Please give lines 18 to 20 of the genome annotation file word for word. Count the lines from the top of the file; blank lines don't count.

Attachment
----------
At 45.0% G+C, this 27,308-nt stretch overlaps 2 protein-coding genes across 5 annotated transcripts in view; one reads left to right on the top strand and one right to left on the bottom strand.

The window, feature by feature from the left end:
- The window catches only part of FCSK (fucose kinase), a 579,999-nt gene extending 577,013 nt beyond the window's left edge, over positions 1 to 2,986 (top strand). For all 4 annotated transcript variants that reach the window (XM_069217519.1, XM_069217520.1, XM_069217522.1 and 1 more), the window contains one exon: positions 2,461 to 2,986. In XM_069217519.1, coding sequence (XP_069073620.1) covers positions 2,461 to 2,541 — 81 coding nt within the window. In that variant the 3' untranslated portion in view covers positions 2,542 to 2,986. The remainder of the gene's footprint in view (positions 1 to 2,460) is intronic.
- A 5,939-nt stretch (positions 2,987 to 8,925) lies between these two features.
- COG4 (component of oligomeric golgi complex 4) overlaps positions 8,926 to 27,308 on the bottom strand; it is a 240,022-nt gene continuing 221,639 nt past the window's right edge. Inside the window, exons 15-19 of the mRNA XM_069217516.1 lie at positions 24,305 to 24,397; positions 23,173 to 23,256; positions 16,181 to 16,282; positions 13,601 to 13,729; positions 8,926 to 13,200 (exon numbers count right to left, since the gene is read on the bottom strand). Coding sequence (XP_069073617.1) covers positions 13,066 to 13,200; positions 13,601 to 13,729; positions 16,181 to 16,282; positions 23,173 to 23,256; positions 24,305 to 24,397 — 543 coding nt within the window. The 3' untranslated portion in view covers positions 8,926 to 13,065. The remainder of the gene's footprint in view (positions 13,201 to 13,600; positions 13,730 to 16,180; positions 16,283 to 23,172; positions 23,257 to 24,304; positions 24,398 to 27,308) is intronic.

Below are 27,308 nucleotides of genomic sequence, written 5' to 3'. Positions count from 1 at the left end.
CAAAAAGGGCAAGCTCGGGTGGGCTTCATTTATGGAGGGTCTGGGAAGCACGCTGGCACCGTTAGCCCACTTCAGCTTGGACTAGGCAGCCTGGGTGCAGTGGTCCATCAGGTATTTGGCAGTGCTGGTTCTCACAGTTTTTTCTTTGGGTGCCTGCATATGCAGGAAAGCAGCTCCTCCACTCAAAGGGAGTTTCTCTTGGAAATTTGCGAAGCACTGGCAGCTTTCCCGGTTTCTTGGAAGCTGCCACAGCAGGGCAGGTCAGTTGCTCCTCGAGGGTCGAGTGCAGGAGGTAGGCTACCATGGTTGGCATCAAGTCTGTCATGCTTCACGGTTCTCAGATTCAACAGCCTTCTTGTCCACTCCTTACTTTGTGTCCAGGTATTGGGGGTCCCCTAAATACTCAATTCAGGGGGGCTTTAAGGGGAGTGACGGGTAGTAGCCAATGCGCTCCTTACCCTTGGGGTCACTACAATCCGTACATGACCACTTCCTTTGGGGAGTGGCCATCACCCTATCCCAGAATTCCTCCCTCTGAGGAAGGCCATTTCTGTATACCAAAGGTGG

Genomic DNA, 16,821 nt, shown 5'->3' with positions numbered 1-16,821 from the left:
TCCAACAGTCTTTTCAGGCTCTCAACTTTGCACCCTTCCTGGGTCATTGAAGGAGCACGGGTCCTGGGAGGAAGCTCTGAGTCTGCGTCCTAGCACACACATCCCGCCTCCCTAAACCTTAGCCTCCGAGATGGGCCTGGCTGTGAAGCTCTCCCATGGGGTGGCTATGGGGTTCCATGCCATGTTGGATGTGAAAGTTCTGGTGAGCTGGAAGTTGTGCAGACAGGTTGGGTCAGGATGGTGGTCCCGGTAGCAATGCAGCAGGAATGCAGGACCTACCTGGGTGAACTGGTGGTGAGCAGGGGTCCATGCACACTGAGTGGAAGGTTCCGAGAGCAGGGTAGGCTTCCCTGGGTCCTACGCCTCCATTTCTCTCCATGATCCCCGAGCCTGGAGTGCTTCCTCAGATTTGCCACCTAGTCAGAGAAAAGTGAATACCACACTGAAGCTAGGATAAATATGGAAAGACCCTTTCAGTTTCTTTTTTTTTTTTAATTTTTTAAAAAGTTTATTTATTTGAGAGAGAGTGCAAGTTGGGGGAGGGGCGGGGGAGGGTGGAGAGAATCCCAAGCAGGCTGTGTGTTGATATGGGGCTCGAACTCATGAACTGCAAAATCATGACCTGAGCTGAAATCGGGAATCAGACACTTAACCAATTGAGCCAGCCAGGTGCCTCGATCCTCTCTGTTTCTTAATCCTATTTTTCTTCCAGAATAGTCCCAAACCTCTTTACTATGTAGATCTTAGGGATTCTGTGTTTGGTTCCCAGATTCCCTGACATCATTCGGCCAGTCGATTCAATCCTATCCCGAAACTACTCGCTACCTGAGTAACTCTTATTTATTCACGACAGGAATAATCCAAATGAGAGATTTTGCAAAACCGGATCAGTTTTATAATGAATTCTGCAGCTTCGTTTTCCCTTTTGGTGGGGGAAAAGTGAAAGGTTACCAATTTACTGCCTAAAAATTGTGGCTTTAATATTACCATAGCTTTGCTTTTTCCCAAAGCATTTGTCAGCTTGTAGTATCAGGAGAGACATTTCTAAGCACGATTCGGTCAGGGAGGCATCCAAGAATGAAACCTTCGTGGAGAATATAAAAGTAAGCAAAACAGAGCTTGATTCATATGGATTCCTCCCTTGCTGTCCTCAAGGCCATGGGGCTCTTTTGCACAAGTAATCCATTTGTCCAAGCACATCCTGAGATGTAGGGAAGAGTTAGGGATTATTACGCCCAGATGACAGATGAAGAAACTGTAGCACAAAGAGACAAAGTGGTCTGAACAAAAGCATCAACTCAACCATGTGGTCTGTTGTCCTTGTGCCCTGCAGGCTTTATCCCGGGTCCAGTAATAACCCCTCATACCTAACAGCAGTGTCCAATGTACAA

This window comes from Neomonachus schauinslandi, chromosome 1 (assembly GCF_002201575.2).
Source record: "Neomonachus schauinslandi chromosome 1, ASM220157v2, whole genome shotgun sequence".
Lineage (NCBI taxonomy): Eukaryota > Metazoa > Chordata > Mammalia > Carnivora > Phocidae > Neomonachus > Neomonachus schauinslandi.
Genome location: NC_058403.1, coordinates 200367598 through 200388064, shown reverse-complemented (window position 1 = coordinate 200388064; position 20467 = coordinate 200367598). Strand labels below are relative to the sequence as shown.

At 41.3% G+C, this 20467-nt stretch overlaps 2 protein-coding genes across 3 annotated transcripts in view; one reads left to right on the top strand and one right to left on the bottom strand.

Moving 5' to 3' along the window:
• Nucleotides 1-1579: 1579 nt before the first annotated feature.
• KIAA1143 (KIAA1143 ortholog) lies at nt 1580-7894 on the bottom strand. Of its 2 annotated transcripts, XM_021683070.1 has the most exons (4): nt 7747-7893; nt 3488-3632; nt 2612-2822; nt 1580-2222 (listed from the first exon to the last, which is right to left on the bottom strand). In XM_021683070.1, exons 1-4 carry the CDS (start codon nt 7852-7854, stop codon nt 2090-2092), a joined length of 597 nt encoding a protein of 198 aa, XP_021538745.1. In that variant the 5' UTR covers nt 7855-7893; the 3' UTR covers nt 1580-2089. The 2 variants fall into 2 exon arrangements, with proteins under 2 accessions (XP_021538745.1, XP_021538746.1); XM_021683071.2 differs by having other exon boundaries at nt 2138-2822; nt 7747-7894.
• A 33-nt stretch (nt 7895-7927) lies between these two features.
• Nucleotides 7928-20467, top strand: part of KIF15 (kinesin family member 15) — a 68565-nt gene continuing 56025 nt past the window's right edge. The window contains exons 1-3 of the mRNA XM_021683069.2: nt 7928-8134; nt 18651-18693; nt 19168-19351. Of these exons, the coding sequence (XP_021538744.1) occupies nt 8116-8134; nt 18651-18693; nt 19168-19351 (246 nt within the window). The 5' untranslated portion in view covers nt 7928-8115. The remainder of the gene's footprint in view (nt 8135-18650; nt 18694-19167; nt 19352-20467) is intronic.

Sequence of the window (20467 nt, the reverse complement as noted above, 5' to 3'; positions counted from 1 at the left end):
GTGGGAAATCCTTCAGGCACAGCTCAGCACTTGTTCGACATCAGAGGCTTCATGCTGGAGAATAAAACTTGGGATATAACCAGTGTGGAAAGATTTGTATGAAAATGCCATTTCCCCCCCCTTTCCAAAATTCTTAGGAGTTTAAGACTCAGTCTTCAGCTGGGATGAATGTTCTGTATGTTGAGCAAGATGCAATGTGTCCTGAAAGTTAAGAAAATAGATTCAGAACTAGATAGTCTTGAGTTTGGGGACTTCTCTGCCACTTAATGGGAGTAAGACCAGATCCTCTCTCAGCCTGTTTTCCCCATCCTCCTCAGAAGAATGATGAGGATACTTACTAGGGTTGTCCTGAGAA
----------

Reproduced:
• A 33-nt stretch (nt 7895-7927) lies between these two features.
• Nucleotides 7928-20467, top strand: part of KIF15 (kinesin family member 15) — a 68565-nt gene continuing 56025 nt past the window's right edge. The window contains exons 1-3 of the mRNA XM_021683069.2: nt 7928-8134; nt 18651-18693; nt 19168-19351. Of these exons, the coding sequence (XP_021538744.1) occupies nt 8116-8134; nt 18651-18693; nt 19168-19351 (246 nt within the window). The 5' untranslated portion in view covers nt 7928-8115. The remainder of the gene's footprint in view (nt 8135-18650; nt 18694-19167; nt 19352-20467) is intronic.

Sequence of the window (20467 nt, the reverse complement as noted above, 5' to 3'; positions counted from 1 at the left end):